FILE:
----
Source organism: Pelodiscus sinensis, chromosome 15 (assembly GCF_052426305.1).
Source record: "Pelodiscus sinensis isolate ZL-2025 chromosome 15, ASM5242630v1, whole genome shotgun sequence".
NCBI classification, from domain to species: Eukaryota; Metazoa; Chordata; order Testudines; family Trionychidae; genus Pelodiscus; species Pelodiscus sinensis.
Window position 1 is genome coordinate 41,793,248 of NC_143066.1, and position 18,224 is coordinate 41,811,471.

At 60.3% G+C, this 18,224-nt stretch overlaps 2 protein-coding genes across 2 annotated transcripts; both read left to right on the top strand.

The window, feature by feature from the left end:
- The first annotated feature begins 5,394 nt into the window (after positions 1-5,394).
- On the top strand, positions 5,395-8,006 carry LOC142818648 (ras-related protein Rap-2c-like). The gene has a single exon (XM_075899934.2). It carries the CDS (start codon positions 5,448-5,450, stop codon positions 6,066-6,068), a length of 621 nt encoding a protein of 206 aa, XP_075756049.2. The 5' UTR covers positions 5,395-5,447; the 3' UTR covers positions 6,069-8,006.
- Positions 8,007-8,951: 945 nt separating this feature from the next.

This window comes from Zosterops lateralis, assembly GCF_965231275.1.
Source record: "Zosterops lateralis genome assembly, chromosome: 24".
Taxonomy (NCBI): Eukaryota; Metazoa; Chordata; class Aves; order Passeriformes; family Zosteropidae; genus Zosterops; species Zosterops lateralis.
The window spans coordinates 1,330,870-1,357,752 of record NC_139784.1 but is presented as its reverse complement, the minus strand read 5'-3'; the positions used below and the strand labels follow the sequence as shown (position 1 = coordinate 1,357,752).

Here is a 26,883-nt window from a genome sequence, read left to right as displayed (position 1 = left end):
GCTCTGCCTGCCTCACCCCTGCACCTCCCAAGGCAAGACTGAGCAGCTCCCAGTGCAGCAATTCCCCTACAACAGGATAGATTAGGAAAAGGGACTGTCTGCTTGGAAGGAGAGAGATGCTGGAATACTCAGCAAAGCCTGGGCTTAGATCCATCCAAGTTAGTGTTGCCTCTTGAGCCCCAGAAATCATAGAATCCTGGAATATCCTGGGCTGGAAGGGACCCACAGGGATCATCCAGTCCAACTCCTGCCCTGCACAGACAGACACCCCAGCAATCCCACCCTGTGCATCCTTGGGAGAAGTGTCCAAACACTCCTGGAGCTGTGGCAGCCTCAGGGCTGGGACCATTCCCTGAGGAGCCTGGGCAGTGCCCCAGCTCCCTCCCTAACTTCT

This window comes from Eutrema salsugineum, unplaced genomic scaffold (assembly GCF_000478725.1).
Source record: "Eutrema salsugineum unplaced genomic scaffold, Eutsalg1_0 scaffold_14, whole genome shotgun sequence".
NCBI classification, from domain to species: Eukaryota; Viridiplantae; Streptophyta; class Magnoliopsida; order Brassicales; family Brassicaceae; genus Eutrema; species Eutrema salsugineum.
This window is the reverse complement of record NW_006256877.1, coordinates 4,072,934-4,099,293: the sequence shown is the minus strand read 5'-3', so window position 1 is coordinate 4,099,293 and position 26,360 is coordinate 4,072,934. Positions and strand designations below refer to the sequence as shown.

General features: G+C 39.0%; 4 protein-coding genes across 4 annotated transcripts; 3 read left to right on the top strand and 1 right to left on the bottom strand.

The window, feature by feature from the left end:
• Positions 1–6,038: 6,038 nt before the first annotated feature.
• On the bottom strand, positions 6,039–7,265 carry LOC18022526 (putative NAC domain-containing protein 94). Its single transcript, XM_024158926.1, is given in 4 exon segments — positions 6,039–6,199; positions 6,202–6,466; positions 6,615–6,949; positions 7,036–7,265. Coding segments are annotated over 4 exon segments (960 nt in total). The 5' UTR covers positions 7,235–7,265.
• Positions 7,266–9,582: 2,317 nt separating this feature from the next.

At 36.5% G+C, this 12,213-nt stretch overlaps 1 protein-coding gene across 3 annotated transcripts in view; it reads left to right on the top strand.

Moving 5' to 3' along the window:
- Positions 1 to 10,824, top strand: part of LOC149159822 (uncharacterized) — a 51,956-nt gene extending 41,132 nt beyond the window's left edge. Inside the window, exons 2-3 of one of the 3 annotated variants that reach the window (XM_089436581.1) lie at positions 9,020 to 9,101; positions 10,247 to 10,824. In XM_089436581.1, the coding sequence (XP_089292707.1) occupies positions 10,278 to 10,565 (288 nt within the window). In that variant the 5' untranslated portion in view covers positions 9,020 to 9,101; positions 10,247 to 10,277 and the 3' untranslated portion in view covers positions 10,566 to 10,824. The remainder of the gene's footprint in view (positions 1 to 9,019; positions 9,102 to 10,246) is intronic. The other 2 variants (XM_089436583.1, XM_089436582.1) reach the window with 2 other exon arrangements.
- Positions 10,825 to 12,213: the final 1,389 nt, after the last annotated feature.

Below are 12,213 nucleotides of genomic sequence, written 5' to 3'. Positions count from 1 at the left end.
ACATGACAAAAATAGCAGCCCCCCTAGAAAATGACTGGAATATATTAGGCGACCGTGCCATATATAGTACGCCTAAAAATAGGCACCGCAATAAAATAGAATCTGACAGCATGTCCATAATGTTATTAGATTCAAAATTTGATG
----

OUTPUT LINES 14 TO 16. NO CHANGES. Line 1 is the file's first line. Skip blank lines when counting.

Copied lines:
Here is a 26,883-nt window from a genome sequence, read left to right as displayed (position 1 = left end):
GCTCTGCCTGCCTCACCCCTGCACCTCCCAAGGCAAGACTGAGCAGCTCCCAGTGCAGCAATTCCCCTACAACAGGATAGATTAGGAAAAGGGACTGTCTGCTTGGAAGGAGAGAGATGCTGGAATACTCAGCAAAGCCTGGGCTTAGATCCATCCAAGTTAGTGTTGCCTCTTGAGCCCCAGAAATCATAGAATCCTGGAATATCCTGGGCTGGAAGGGACCCACAGGGATCATCCAGTCCAACTCCTGCCCTGCACAGACAGACACCCCAGCAATCCCACCCTGTGCATCCTTGGGAGAAGTGTCCAAACACTCCTGGAGCTGTGGCAGCCTCAGGGCTGGGACCATTCCCTGAGGAGCCTGGGCAGTGCCCCAGCTCCCTCCCTAACTTCT

This window comes from Eutrema salsugineum, unplaced genomic scaffold (assembly GCF_000478725.1).